Japan's Cosmo reviewing offshore wind power strategy

FILE PHOTO: A light is seen under a signboard of Cosmo Energy Holdings
FILE PHOTO: A light is seen under a signboard of Cosmo Energy Holdings' Cosmo Oil service station in Tokyo, Japan, December 17, 2015. REUTERS/Yuya Shino

TOKYO (Reuters) - Japan's Cosmo Energy Holdings said on Thursday it is reviewing its strategy for offshore wind power after losing at the public auction for new local sites, though it is sticking to its 2030 target, an executive said on Thursday.

Japan's industry and land ministries late last year selected three consortiums, all led by Mitsubishi Corp, to operate three offshore wind power projects in Akita, northern Japan, and Chiba, near Tokyo.

Cosmo had bid for one of the Akita projects.

"We are in a strategy review as we need to thoroughly strengthen cost competitiveness by going through all of supply chain including construction, operation and management and electricity customers," Cosmo's senior executive officer, Takayuki Uematsu, told a news conference.

"We won't be able to compete unless we expand our thinking to supply chain and become creative like designing a new market," he said, without elaborating.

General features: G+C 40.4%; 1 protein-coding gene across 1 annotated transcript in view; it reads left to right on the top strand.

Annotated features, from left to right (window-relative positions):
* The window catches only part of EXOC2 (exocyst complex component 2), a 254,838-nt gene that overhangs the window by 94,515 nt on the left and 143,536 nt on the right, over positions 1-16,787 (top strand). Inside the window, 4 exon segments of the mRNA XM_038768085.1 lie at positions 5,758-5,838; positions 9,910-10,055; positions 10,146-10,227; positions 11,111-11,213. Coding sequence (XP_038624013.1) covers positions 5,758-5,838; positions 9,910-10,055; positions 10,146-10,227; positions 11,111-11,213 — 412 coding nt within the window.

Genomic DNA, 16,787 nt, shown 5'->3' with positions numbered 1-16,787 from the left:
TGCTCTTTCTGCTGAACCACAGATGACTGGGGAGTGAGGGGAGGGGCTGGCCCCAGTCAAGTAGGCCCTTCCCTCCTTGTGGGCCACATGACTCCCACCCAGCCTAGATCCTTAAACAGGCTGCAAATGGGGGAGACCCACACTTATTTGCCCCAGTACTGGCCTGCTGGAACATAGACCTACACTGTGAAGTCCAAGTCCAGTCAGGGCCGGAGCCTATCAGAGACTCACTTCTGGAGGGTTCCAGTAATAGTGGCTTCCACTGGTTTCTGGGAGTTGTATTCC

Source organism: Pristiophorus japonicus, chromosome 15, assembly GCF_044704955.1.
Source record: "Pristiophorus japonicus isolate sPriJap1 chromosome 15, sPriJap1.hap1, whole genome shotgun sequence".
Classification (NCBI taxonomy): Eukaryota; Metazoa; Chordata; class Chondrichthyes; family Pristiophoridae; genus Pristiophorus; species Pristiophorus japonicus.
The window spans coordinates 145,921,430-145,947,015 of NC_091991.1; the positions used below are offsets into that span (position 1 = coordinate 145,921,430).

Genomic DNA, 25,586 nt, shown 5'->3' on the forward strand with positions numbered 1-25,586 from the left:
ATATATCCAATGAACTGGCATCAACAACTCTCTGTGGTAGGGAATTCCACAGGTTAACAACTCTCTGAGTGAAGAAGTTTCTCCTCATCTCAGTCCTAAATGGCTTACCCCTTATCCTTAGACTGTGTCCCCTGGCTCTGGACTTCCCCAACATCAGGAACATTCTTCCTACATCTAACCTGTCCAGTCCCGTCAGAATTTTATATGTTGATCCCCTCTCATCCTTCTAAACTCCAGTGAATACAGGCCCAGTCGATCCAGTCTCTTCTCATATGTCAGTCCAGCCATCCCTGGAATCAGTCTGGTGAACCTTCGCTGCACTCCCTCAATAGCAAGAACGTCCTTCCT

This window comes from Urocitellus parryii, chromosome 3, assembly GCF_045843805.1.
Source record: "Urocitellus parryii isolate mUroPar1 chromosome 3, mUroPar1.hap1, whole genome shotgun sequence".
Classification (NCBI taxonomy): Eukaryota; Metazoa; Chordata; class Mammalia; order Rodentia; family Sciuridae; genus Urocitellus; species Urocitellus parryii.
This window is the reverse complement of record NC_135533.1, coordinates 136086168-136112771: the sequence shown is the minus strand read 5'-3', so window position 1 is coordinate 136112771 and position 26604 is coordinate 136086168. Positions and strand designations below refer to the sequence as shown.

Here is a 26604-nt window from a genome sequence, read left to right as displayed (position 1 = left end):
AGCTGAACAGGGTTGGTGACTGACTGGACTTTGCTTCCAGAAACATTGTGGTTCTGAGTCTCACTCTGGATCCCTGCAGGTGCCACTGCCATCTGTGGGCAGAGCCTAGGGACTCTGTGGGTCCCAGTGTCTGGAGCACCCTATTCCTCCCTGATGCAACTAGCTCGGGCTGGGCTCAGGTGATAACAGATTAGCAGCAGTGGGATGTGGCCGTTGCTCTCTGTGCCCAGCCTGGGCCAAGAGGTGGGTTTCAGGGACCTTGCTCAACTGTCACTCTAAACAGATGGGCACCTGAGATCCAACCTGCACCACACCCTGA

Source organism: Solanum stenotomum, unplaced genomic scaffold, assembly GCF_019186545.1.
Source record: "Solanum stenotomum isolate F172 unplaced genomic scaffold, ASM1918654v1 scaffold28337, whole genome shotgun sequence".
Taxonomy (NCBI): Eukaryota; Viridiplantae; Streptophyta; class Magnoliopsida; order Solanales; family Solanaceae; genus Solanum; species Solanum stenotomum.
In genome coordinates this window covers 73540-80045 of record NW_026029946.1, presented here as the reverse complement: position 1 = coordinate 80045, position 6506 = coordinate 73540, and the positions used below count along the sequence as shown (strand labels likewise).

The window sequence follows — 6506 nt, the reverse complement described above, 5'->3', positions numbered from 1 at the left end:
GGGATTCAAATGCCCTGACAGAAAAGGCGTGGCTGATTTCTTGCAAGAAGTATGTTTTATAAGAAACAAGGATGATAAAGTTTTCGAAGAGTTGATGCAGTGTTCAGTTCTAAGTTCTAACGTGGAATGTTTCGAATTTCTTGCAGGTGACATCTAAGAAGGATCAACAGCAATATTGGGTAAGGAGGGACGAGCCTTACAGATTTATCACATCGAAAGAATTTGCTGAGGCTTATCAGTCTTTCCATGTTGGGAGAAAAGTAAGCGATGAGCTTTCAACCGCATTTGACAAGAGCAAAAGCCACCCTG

By 2030 Cosmo plans to boost its wind power capacity to 1.5 gigawatts (GW) from 0.3 GW.

"We'll advance our existing offshore projects and expand the scale of onshore farms," Uematsu said.

Japan plans to install up to 45 GW of offshore wind power by 2040 to curb emissions.

For the year to March 31, Cosmo raised its net profit forecast to a record 115 billion yen ($993 million) from a November estimate of 93 billion helped by soaring oil prices, appraisal gains on its inventory and earnings in oil development segment.

Net profit for April-December jumped nearly five-fold to 79.9 billion yen as its refineries kept a high run rate of 94%.

"Our annual run rate is expected at around 95%," Uematsu said.

Global investors are closely watching the outcome of U.S.-Iran nuclear talks which resumed this week.

Cosmo is not considering resuming imports of Iranian oil yet, Uematsu said.

($1 = 115.8300 yen)

(Reporting by Yuka Obayashi; editing by Jason Neely)

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